Unbraced Knee Walls
of builders want to provide extra ceiling insulation over the
eaves walls. When using trusses, this can usually be
accomplished by raising the heel. When using conventional
rafters, the best way to add room for insulation is to carry
the ceiling joists to the outside of the wall, add a rim joist,
then fasten a 2x6 on the flat to provide nailing for the
Unfortunately, I often see short kneewalls built on top of
the exterior wall to provide the extra insulation space (Figure
This short kneewall
(top) is designed to add extra insulation space over the
exterior wall, but it is framed only half-right. The 2x4
diagonals nailed between the top of the wall and the ceiling
joists brace against outward thrust, but the wall needs to be
sheathed to prevent racking. In a similar situation (bottom), a
kneewall has been added to accommodate two different ceiling
heights. The joists themselves provide resistance to any hinge
action, because they are tied to an existing wall. But the wall
needs drywall on both sides or plywood sheathing on the attic
side, 4 feet in from each end, to prevent racking.
The problem here is that the kneewall creates a hinge point
that could kick outward when the roof is loaded. The kneewall
can also rack laterally.
The framing in the photo, above left, is done half-right.
Every other ceiling joist has a 2x4 diagonal fastened to the
top of the kneewall. With three or four common nails in each
end, this diagonal bracing will keep the kneewall from kicking
The kneewall can still rack from side to side, however.
Luckily, the simple solution is to sheathe it with plywood,
just like the full-height wall it sits on. Better yet, run the
sheathing so it overlaps the joint between the plates of the
The other kneewall in Figure 5 also needs sheathing to keep
it from racking. In this case, outward thrust is not a problem,
because the ceiling joists it supports are tied back into a
wall. But it still needs lateral support so it won't fall over
The wall will be finished on one side with drywall, but that
won't help. Drywall on both sides may be enough to provide the
lateral bracing the wall needs. But with an open attic space
behind it, the easiest solution is to use plywood to sheathe at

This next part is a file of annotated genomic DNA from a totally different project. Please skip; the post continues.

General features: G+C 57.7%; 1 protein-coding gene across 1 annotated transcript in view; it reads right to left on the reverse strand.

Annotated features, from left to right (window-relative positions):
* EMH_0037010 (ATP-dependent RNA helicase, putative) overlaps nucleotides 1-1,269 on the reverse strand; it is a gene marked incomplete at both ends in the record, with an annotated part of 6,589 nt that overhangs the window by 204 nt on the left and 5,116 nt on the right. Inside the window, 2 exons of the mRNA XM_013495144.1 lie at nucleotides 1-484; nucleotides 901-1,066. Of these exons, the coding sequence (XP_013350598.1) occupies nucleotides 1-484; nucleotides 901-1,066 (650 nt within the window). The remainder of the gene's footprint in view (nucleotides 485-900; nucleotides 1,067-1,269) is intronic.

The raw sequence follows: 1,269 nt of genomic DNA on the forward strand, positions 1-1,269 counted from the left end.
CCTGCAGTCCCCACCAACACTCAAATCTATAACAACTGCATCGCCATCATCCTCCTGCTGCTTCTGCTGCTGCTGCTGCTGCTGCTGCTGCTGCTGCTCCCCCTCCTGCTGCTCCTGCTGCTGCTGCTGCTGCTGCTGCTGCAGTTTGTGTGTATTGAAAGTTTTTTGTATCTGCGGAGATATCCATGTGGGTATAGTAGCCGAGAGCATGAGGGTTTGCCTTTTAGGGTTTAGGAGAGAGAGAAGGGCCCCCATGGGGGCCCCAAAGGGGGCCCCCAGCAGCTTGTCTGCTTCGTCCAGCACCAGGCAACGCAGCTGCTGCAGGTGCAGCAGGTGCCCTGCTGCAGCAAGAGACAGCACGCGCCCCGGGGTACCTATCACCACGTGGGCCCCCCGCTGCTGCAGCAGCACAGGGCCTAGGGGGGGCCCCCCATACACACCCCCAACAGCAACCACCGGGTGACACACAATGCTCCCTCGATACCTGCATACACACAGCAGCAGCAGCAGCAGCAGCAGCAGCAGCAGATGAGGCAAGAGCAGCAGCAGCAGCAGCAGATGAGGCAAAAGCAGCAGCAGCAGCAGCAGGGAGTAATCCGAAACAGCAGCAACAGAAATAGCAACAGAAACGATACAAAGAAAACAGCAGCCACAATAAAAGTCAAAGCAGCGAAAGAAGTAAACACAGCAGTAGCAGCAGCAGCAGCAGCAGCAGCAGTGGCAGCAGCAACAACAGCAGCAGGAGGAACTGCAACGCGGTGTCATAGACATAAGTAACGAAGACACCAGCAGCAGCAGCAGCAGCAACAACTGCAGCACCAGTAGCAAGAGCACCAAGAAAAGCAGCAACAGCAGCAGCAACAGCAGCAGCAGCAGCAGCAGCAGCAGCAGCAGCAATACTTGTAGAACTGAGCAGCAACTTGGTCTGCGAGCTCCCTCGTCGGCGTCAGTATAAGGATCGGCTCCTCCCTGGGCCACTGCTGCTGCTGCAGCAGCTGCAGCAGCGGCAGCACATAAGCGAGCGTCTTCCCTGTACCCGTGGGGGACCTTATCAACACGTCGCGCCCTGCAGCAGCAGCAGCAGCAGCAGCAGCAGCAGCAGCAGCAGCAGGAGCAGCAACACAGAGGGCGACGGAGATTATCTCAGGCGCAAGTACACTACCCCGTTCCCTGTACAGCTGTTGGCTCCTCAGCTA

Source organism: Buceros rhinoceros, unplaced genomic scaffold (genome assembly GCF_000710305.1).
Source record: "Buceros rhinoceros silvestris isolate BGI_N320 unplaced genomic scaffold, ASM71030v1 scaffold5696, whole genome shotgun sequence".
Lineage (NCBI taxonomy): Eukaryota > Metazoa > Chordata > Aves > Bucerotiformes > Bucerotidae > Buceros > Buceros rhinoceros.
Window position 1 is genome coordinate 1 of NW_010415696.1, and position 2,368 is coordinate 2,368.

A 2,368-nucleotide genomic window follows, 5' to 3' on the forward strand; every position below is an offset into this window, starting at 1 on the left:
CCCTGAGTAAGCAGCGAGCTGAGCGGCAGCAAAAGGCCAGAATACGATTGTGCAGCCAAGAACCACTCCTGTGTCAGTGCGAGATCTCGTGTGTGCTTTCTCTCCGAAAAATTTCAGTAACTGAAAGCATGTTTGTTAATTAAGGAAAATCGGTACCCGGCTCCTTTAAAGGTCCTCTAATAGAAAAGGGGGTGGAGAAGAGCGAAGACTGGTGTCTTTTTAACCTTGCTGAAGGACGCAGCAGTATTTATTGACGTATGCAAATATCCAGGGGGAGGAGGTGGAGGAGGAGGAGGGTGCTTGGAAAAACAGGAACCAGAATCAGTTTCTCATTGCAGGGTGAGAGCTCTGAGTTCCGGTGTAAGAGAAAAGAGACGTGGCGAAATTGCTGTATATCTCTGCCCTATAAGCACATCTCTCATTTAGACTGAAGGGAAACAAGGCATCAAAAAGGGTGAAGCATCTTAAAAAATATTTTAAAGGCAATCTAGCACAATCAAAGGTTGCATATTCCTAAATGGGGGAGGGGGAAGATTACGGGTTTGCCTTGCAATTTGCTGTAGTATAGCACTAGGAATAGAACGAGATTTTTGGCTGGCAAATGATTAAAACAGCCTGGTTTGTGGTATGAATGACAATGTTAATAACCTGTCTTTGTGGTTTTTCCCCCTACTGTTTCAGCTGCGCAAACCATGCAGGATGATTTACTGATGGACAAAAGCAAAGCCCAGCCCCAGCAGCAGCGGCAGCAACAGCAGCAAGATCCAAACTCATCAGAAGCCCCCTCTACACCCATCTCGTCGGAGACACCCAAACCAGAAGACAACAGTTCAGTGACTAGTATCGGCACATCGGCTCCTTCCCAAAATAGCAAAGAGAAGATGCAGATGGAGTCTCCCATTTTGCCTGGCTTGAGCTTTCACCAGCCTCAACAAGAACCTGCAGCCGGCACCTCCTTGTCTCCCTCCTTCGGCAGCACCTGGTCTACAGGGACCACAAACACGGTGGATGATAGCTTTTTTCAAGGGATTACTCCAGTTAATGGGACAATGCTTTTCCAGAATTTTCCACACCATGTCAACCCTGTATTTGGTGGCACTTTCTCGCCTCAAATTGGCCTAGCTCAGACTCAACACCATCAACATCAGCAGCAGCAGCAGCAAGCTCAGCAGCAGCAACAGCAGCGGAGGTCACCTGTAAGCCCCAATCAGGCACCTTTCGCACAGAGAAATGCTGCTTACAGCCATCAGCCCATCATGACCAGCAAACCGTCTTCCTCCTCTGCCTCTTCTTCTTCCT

least 4 feet in at both ends.
sometimes happens that there isn't enough room over a window or
door for a proper header. That's the case in the photo of the
top of a patio door opening (Figure 6).
igure 6. When there is not enough
room for a conventional header, the rim joist can be doubled to
take the load. Use joist hangers on 2x4 walls, where the
doubled rim joist doesn't leave enough bearing surface. Also,
be sure that the inner rim joist is long enough to bear on the
doubled king studs; otherwise, the plate may crush.
Fortunately, this builder didn't rely on the flat 2-bys to
carry the load - a situation I see all too often. Instead, he
scabbed an LVL onto the rim joist and fastened his I-joists to
There are several important points to remember when using a
rim joist as a header. First, depending on whether the wall is
framed with 2x4s or 2x6s, you may have to use joist hangers
because there may not be enough plate left for the joists to
sit on. Secondly, the scabbed rim joist has to be long enough
to bear on the king studs at both ends of the opening. Most
openings will have double king studs to add stiffness; if not,
you should double them anyway to increase the bearing area for
the header. The header over the first-floor opening in this
photo, for example, must also carry the load of a second story.
Such a large compression load concentrated on the plate above a
single king stud could cause the plate to crush.
David Utterback, formerly District Manager for Western Wood
Products Association, is field representative for the
California Redwood Association. Based in Overkland Park,
Kansas, he inspects building sites all over the country.